Thursday, September 11, 2008


(Japan, 2008)
Directed by:Mamoru Oshii
Written by: Chihiro Itō
Voice Cast: Rinko Kikuchi, Chiaki Kuriyama, Shosuke Tanihara, Ryo Kase

Produced by the renowned Tokyo animation house Production I.G.--perhaps best known to North American audiences for the epic Ghost In The Shell series and the animated sequences in Kill Bill--The Sky Crawlers stands out against the glut of anime not so much for its visual invention, but for its quiet, contemplative pacing and ambitious mixture of genres.

In a futuristic world where war has been eradicated, the human hunger for bloodshed remains, and is sated by mock conflicts staged as entertainment. Two different "companies"--Rostock and Lautern--have been engaged in a long-running campaign without any apparent political or social motivation. Born into battle are a unique race of humanoids called Kildren, adolescents who do not age past their teen years and would otherwise live forever if they were not inevitably killed in combat. In the opening skirmish, a young pilot engages a superior foe whose plane is marked with a black panther insignia.

Yuichi Kannami lands at Urisu base to report for duty as a fighter pilot. He soon makes friends with Suito Kusanagi, the airbase commander and also a Kildren, who feels they've been destined to meet for quite some time. But all Yuichi can remember of his past is that he's an expert flyer. Although he is denied his request to meet his predecessor, oddly, Yuichi is assigned his plane. Even the mysterious pilot's friends and lover (a prostitute) can't determine whether he's alive or dead.

Yuichi befriends his fellow pilots and they become close during their candid meets in and out of the barracks, including a local diner and even a brothel (!), even though what he really wants it to get closer to Kusanagi. Eventually Kusanagi admits that she killed the pilot he's been drafted to replace, in order to free her former lover from the cruel cycle of meaningless violence. The other pilot, bearing the black panther logo, left her company to join his rivals with the promise that he could become an adult. Aware of Yuichi's skills, she pleads for him to kill her in battle and free her, too. But he cannot.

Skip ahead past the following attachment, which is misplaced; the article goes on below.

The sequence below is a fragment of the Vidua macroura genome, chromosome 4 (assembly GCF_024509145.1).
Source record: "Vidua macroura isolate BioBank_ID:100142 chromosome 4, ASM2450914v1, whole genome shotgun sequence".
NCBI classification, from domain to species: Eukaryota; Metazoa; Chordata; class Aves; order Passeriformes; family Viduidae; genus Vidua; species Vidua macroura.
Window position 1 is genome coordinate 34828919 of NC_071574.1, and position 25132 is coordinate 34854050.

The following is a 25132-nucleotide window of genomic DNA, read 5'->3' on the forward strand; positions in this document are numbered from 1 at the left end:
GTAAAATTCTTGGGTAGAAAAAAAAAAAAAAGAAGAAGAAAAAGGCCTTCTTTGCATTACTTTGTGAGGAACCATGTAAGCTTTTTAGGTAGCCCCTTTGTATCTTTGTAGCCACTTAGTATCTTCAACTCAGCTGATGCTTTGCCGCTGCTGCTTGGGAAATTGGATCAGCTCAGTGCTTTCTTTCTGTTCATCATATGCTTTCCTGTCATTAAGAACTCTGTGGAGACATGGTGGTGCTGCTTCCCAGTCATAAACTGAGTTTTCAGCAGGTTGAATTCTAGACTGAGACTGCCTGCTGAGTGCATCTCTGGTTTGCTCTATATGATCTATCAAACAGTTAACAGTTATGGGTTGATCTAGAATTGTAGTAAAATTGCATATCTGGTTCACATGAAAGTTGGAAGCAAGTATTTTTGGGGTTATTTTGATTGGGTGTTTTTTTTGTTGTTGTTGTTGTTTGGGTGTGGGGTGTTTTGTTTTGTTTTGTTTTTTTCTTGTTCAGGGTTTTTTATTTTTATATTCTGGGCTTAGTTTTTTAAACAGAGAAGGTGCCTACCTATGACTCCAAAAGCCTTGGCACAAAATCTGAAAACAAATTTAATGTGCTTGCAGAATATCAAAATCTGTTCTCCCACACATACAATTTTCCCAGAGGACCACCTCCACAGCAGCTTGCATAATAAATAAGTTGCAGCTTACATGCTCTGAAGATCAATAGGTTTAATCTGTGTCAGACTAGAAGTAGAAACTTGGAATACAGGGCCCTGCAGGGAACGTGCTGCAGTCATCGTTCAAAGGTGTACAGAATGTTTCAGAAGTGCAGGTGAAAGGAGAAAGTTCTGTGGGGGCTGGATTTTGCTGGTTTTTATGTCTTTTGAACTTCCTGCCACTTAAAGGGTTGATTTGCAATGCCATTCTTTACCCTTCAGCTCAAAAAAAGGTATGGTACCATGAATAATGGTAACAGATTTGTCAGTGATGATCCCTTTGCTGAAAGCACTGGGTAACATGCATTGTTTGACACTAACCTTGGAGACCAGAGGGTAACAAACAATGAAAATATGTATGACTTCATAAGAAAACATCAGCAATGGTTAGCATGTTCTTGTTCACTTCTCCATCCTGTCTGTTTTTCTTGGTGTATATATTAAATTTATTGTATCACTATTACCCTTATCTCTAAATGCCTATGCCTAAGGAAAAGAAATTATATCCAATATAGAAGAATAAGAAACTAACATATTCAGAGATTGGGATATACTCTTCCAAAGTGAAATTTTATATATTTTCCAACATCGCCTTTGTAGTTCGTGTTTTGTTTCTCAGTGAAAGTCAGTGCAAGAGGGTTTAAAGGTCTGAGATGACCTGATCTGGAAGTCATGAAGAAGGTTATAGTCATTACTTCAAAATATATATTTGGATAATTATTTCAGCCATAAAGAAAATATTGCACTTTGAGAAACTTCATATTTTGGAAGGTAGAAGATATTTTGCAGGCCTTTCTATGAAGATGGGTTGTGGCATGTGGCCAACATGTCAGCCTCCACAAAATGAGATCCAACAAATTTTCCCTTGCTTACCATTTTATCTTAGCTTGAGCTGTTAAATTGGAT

The stakes of the game eventually find Yuichi taking the skies against the black panther, now an "adult man" who proves to be almost supernaturally unstoppable. His moment of truth arrives just as he he becomes aware of the lies behind the sport and his love for Kusanagi. But if his skills and aircraft fail him, another pilot will surely be on the way....

Oshii takes an oft-mined Rollerball/The Running Man scenario and plays up the existential ennui with expansive vistas and ambient soundscapes that threaten to suffocate the diminutive characters as they wait out their doomed lives--there's as much Malick in play here at there is Miyazaki.

Like the replicants of Blade Runner, the Kildren were initially bred for mankind's benefit but eventually developed human emotions and an awareness of their mortality. They're a lot less violently "proactive" than the likes of Roy Batty and Pris--rather, they're a mopey, melancholy lot, prone to longing gazes and hushed conversations punctuated with even longer silences. Their simple cel-shaded renderings make them seem a lot like anemic androgynes sporting identical faces and emo hair cuts--thankfully, the retro costumes handily preserve "his" and "hers" accoutrements to help tell some of the characters apart.

The aircraft design is inspired and convincing, like Bruce McCall versions of vintage WW2 Spitfires and Corsairs. They're showcased in a series of pulse-pounding dogfights that burst off the screen with gut-wrenching 3D choreography and impressive photorealism. The theme here is as schizo as the imagery: the whammo factor, for some, will seem an odd fit with the obvious social commentary at the heart of its admittedly timely premise--children bred for warfare, flag-waving propaganda copped from classic Hollywood war films, European imperialism has gone awry, and videogaming's clean violence without consequence. And yet the tone is too prosaic to express any real outrage.

But the pretty pictures and sheer oddness of it all will keep anime enthusiasts and euchronie readers engrossed for its lengthy, 2-hour-plus running time.

Sony Pictures will distribute the film in North America and will reportedly submit The Sky Crawlers as their entry for Best Animated Feature consideration for 2009's Academy Awards.

©2008 Robert J. Lewis